In Vienna, Austria, in May 1947, Dr. Rudolf Goerike and Ernst Pless began Photophon to manufacture cinema projectors. Eventually, the company name was changed to AKG (Akustische u. Kino-Gerate), which translates as acoustics and film equipment.
Goerike’s innovative approach to microphone capsule design led to the 1953 release of the D12, the world’s first single-diaphragm dynamic cardioid microphone. The D12’s high-SPL handling, tight pattern and excellent low-frequency response made it a popular choice with audio engineers for decades to follow. Also in 1953, AKG engineer Konrad Wolf developed the C12, the first true multipattern microphone with remote pattern control, which featured a dual-backplate design with 10-micron diaphragms and internal shock-mounting, so elastic suspension was required. The mic was re-branded by Telefunken as the M251 and as Siemens’ SM 204. The C24 stereo version of the C12 was created in 1959.
The availability of reliable, quality Field Effect Transistors (FETs) in the 1960s opened the door for replacing tube mics with compact, solid-state models. The year 1969 saw the launch of the first modular capacitor microphone (CMS system), including classic small-diaphragm models such as the C451, CK 1, etc. In 1970, AKG's Karl Peschel took the CK 12 capsule from the C 12A Nuvistor tube mic and paired it with FET electronics, resulting in the C 412. A year later, adding a second bass roll-off position and a fourth polar pattern created the C 414 combo. From 1974 onward, engineer Norbert Sobol supervised the C 414 design, adding numerous improvements and features along the way. With well more than 100,000 sold, the C 414 remains a popular choice whether in earlier versions or the latest models—now updated with LED displays and a fifth (wide-cardioid) pattern.
AKG’s leadership in technology was not limited to microphones. The company debuted the first supra-aural headphones (model K 50) in 1959; 1970 saw the debut of the BX20, the first portable professional reverb; and the multidiaphragm K240 headphones in 1975, which still remain in production today and used in studios everywhere.
From The Beatles’ watershed performances in Shea Stadium in 1967 to Aerosmith, the Rolling Stones, Frank Sinatra and today’s most progressive and successful artists like Jay-Z, Missy Elliot and Kayne West, AKG microphones and headphones have provided great-sounding technologies to support the most demanding and creative projects. And more than 60 years after its founding, AKG’s devotion to excellence remains unchanged.
There is no doubt that Thomas Alva Edison (1847-1931) played a major role in the development of recorded sound. In addition to holding patents for more than 1,300 inventions, such as incandescent lighting, the stock-ticker, fuses, electrical distribution systems and the kinetoscope “peep-show” viewer, Edison’s landmark patent (USA #200,251), filed on Christmas Eve 1877, eventually gave rise to an entire industry—even though the cylinder format that he developed was comparatively short-lived.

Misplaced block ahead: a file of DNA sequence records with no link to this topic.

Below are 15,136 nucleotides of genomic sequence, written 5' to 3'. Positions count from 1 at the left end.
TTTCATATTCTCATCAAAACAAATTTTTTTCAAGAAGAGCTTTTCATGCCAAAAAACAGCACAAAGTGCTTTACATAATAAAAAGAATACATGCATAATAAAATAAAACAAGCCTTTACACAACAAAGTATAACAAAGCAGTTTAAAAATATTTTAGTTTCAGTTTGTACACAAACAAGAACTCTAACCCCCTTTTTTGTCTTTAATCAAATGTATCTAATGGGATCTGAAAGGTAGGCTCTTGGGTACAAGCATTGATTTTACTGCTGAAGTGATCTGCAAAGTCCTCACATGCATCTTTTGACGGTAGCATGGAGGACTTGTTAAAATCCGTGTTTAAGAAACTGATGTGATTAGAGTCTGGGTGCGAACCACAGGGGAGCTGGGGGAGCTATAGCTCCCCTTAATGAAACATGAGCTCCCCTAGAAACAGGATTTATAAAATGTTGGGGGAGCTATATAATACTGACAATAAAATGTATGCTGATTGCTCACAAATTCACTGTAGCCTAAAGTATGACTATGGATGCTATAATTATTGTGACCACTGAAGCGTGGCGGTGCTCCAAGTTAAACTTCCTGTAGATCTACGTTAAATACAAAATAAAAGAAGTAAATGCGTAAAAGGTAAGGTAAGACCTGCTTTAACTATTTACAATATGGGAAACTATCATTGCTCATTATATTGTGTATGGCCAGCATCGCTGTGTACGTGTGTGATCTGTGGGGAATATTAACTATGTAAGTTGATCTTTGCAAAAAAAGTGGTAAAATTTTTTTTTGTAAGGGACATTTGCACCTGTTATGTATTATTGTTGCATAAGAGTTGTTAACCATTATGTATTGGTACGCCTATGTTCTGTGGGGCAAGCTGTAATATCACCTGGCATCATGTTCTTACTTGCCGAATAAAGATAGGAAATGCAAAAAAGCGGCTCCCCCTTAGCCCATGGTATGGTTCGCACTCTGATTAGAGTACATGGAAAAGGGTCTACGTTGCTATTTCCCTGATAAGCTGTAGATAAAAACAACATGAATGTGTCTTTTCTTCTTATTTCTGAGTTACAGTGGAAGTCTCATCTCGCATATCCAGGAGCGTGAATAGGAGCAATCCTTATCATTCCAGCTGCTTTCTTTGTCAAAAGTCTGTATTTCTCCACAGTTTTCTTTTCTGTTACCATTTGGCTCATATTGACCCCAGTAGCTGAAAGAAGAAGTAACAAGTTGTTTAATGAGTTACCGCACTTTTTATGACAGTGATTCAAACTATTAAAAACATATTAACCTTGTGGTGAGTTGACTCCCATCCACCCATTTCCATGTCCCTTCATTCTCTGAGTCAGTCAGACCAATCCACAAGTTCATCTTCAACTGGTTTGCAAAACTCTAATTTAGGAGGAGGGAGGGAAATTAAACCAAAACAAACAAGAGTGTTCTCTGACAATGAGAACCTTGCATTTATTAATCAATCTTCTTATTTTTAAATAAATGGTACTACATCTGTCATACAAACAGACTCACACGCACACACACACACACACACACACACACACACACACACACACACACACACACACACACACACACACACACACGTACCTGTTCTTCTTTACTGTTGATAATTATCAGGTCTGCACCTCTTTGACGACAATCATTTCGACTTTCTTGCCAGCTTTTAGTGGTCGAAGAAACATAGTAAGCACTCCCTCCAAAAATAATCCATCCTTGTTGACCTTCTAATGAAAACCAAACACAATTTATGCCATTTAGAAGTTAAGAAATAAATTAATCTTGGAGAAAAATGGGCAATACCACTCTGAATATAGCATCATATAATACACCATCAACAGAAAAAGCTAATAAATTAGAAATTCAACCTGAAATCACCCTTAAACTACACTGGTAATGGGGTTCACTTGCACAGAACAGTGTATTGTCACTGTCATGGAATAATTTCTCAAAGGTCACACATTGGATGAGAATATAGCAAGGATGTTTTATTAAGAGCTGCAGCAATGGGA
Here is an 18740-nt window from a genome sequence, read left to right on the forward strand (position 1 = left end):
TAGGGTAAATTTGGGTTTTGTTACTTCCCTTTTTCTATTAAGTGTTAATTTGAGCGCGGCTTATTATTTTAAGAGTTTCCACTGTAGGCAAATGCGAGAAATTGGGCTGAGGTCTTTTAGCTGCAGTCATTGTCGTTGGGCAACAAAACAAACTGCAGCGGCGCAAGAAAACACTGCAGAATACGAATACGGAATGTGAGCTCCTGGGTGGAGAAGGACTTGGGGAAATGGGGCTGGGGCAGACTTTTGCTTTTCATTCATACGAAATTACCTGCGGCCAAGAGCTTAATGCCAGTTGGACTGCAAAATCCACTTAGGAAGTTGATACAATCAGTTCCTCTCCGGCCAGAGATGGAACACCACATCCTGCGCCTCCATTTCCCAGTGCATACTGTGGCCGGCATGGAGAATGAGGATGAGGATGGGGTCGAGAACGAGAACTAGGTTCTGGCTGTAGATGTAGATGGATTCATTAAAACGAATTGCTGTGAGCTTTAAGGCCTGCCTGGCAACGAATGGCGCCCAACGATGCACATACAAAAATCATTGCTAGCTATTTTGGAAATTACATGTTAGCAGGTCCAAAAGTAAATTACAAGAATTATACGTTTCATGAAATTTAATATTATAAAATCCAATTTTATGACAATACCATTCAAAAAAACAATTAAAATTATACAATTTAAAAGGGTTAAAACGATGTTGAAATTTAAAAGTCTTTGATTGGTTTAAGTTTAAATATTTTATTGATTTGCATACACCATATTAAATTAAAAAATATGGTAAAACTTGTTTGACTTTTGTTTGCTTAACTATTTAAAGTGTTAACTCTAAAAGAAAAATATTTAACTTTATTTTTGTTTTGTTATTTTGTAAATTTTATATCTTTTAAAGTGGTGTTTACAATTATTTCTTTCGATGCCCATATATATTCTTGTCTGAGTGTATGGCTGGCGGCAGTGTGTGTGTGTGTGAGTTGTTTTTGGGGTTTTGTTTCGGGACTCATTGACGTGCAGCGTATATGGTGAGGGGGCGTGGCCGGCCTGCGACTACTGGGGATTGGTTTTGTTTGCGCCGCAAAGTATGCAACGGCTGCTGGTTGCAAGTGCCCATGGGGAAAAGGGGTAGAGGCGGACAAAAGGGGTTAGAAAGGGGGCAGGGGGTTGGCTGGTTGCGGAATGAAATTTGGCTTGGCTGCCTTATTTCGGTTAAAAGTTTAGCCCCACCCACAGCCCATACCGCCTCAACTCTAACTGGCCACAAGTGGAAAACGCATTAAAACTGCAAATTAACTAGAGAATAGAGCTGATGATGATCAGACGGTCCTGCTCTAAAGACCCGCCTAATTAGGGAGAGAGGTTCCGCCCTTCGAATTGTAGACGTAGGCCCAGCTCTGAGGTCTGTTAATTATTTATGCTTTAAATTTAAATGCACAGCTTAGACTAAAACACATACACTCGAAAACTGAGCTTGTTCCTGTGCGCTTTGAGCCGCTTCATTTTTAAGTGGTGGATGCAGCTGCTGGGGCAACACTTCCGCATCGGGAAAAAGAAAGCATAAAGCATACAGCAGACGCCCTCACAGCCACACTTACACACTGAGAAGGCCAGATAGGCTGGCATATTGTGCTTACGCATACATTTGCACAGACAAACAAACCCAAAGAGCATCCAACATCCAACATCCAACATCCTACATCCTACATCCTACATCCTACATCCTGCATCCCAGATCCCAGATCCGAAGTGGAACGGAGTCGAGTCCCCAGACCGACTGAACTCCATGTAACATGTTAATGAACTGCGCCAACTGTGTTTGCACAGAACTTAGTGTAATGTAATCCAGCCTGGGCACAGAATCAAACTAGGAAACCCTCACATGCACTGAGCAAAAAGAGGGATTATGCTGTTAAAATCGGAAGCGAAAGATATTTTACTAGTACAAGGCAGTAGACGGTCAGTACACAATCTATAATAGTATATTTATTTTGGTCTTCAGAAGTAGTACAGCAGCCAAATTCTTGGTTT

According to legend, Edison replayed the words “Mary had a little lamb” on the prototype “phonograph/speaking machine.” This first device was crude, using a diaphragm with a sharp point to etch variable-depth indentations in tinfoil wrapped around a hand-cranked cylinder. The recorded sound was replayed by a lighter diaphragm/needle combo tracking those same grooves. The cylinders were not removable, although Edison proposed removable foil sheets that could be reproduced by creating masters from plaster of Paris molds.
In later patents, including the British BP 1644/1878 in late 1878, Edison proposed dozens of other phonograph concepts, including using discs rather than cylinders, wax materials rather than tinfoil, double-sided discs, electromagnetic recording/playback, electroplating and pressing manufacturing/replication, and even an amplification system based on compressed air. However, Edison was late in filing for Stateside protection on these claims and his U.S. patent was refused, leaving these concepts unprotected.
Meanwhile, Alexander Graham Bell unveiled its Graphophone based on removable wax-paper cylinders; Edison countered with his 1888 “Perfected Phonograph,” which used a removable solid-wax cylinder. Other than making archival recordings, the main use of the Edison recorders was for transcription. All of this changed around the turn of the century, when molded cylinders became a reality and suddenly the market for music recordings opened up. Eventually, the popularity of cylinders began to fade (although Edison made them until 1929), and Edison reluctantly debuted his first commercial disc phonograph in 1912.